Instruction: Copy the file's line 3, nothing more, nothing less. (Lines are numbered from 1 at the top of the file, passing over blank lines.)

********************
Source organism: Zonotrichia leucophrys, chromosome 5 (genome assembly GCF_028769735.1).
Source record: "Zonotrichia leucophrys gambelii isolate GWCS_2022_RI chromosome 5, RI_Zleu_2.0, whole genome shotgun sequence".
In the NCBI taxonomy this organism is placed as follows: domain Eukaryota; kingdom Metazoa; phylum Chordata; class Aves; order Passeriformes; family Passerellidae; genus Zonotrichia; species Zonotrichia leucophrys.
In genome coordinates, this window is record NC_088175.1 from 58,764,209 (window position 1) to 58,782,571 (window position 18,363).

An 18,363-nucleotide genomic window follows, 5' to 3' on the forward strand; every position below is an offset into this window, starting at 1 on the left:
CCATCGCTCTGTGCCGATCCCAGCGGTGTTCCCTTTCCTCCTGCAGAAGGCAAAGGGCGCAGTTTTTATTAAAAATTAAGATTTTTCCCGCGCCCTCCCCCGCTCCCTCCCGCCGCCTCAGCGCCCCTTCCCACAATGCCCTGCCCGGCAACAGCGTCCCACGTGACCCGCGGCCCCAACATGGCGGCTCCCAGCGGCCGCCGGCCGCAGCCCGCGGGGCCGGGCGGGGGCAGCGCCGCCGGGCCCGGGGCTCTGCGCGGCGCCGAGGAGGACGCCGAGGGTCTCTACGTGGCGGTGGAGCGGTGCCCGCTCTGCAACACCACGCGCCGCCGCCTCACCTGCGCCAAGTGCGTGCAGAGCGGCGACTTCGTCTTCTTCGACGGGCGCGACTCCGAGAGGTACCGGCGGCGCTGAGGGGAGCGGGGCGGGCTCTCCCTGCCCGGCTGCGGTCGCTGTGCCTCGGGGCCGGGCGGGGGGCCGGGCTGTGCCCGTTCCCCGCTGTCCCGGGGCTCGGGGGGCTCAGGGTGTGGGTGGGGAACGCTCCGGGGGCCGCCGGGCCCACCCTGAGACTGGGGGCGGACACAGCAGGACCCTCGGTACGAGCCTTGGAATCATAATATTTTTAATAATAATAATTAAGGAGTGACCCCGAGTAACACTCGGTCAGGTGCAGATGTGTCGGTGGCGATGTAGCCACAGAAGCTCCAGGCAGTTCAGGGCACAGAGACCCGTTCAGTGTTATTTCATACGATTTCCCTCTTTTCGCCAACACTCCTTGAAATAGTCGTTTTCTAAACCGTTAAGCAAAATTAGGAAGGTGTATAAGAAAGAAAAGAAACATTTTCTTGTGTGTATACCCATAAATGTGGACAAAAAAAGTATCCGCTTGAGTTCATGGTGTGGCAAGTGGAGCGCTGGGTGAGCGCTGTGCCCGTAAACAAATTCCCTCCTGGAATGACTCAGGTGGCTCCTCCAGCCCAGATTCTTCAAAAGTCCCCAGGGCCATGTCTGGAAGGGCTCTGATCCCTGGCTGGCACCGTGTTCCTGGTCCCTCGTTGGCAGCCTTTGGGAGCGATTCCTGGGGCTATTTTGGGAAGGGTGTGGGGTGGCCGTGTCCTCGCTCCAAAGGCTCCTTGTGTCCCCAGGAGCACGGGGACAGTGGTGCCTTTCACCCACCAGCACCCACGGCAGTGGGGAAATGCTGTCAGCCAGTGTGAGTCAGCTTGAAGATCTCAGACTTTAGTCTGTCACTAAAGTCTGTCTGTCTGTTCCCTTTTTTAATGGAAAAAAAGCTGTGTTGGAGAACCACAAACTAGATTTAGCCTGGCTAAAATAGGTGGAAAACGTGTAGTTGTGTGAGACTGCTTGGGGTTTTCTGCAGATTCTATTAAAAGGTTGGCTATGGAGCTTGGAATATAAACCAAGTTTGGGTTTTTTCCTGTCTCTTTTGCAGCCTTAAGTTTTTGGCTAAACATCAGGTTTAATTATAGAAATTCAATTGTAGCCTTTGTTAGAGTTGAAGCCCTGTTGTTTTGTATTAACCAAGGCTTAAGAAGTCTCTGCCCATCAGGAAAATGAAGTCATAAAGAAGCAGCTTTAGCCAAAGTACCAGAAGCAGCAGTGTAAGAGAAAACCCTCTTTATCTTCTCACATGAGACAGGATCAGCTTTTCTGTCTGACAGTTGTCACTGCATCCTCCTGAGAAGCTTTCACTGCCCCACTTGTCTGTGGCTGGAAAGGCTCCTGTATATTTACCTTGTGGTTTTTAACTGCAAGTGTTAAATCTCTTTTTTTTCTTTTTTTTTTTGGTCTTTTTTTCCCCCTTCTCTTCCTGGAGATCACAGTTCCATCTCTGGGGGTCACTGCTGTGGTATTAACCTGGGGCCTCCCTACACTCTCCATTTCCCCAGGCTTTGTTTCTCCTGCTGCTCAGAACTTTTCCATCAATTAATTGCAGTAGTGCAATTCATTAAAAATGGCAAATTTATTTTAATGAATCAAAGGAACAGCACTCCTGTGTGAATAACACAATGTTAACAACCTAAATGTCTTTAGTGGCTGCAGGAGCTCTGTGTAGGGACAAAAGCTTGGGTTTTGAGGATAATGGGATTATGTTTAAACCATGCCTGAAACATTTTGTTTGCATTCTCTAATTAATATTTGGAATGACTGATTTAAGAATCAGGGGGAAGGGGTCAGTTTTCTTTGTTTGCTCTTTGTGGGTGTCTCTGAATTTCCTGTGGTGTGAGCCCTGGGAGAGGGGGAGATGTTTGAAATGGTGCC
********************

In the NCBI taxonomy this organism is placed as follows: domain Eukaryota; kingdom Metazoa; phylum Chordata; class Aves; order Passeriformes; family Passerellidae; genus Zonotrichia; species Zonotrichia leucophrys.